Byung A. Fallgren is an author of several books for Young Adult and Children. Her poems have appeared in The Avocet, Santa Clara Review, Terror House Magazine and Talking River Review, among others.

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Your image stirs, washing a GI’s uniform at the frozen creek,

your hands scarlet-red, your face, a sunflower, turned to
bronze statue in the howling wind.

To feed your hungry children, to help support Husband with

a mouse-tail-sized salary, in the time
                         of war-ravaged recovery.

When no food to cook, you said, you boiled water.

Whenever I see a frozen creek, I think of you, Mother,
laundering the uniforms of American soldiers who paid you

bread, candy bars and chocolate, for the money was spent
on beer and women or sent home to stateside.


While I lived far away land, your other daughters and
a granddaughter provided you with love as

the only thing I gave you the worries.

Weathered and fragile, you fell from the bus on the way
to the temple, to pray for me. To pray for me.

Your years were meant to flow then. 

You died, praying for me. For me to pray.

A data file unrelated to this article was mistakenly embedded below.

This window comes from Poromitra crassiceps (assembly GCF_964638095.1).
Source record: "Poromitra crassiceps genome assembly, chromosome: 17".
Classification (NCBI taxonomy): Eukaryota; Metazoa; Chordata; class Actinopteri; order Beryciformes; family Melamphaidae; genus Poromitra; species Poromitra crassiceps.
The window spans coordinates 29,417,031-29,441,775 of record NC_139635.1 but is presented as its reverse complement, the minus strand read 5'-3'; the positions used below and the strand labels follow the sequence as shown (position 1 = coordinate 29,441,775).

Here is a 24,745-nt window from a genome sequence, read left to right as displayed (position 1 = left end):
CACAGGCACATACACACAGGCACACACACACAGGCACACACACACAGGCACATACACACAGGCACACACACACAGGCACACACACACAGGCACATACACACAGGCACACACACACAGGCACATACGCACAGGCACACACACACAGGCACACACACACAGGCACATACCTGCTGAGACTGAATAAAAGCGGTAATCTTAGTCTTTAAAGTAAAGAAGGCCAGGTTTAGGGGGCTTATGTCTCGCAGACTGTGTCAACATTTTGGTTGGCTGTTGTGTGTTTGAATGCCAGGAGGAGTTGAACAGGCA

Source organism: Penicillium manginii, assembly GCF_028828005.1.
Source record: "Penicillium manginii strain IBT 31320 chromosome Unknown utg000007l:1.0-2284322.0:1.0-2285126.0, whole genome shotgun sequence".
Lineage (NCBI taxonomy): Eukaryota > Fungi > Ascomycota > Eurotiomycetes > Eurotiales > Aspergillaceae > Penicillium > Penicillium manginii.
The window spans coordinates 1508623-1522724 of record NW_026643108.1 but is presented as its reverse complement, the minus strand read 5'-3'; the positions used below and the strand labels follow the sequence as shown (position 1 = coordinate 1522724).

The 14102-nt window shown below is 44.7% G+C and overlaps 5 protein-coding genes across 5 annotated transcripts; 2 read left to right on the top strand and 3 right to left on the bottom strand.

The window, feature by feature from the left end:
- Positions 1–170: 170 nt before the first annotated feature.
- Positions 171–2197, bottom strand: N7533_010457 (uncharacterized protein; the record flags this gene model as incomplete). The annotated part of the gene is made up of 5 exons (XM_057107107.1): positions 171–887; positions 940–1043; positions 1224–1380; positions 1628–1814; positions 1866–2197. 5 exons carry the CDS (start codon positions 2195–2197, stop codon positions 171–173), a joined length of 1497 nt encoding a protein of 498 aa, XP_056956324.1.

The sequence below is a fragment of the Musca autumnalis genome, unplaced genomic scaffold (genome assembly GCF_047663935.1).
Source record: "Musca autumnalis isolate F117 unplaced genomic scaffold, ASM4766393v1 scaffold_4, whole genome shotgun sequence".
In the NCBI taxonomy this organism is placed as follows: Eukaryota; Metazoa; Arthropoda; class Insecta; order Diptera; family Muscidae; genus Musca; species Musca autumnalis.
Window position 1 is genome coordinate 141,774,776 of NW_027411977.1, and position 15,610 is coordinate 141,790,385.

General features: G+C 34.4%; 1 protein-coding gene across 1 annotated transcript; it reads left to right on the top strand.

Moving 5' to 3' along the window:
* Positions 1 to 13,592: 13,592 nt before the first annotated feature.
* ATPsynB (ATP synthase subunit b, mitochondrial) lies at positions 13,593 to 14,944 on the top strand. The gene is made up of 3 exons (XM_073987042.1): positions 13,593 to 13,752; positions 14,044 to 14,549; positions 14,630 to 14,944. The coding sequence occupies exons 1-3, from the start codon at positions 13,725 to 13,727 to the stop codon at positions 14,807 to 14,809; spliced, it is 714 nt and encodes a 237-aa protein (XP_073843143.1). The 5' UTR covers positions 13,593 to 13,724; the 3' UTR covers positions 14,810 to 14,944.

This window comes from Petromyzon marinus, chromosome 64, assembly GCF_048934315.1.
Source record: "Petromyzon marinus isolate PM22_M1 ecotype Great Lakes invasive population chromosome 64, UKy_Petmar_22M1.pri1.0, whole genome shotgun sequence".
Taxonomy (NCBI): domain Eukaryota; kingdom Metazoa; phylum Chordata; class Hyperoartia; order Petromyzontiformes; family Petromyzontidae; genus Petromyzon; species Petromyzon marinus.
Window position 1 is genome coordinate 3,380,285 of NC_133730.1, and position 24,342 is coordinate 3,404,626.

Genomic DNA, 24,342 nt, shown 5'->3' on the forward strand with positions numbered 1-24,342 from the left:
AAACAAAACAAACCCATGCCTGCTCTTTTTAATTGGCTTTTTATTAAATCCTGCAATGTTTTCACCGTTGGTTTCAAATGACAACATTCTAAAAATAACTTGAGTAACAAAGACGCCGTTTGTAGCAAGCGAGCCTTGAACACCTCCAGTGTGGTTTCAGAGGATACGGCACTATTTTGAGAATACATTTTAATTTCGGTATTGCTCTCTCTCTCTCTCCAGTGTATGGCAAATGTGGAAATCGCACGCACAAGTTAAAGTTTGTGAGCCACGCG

Whenever I think of you at the creek,

washing the soldiers’ uniforms,

I plunge into the icy stream and


warm the water for you, with my hot tears.


                       With my blood tears.

You are the springtime of earth;
           green sprouts beneath the ice. 
I learn of you more often

                    as I age blue and deep.


Reds must’ve abducted him, my mother used to
say of her big brother, dabbing at her eyes.
Before the separation of the peninsula,
they kidnapped many smart people
to the north to build a super power nation.
My brother was an educator, 
tall with golden-tanned skin. 

She sobbed. We must unite!

Her brother
only a few miles away from her rural home over
the high mountain across the river.
By then the siblings had long since gone.
Bitter smile on the cousin’s face echoed mine.

Now that we enjoy all the modern amenities,
our eyes still wet with yearning to find our lost
relatives, over the barbed wire.
The policy, like air in a balloon,
their constant war-threat,
secret weapons test.

I hear her voice,
What happened to our brotherhood?
What is above the joy of our lives? 
Learn the mountain and ocean, their wisdom.

Her ghost vanishes,
words flying in wind.


Hoarse call of the loon echoes
through the veil of the moon,
stirs the grey images of slumbering tents.

Some chat of the memories
of the aunt’s departure;
of the uncle gone too soon;
of the dwelling up in flame
on the insane summer night.

Too much for the cattails in the moat
to bear alone, so tonight, everyone
chases ghosts in their sleep.

The loon’s call has long since ceased;
couple of stars romance in the tree;
at the moat, he mutters monologue,
comes back to the tent and sobs.
Night deepens with somber remembrance
of the river paused.

Come golden morning. They gather,
chatter; occasional twister of wind,
rise and fall; pain; strain.  

Laughter echoes in the remote homestead,
bridge of the kindred spirit sneaks in the hearts,

the loon calling from the lake in the morning fog.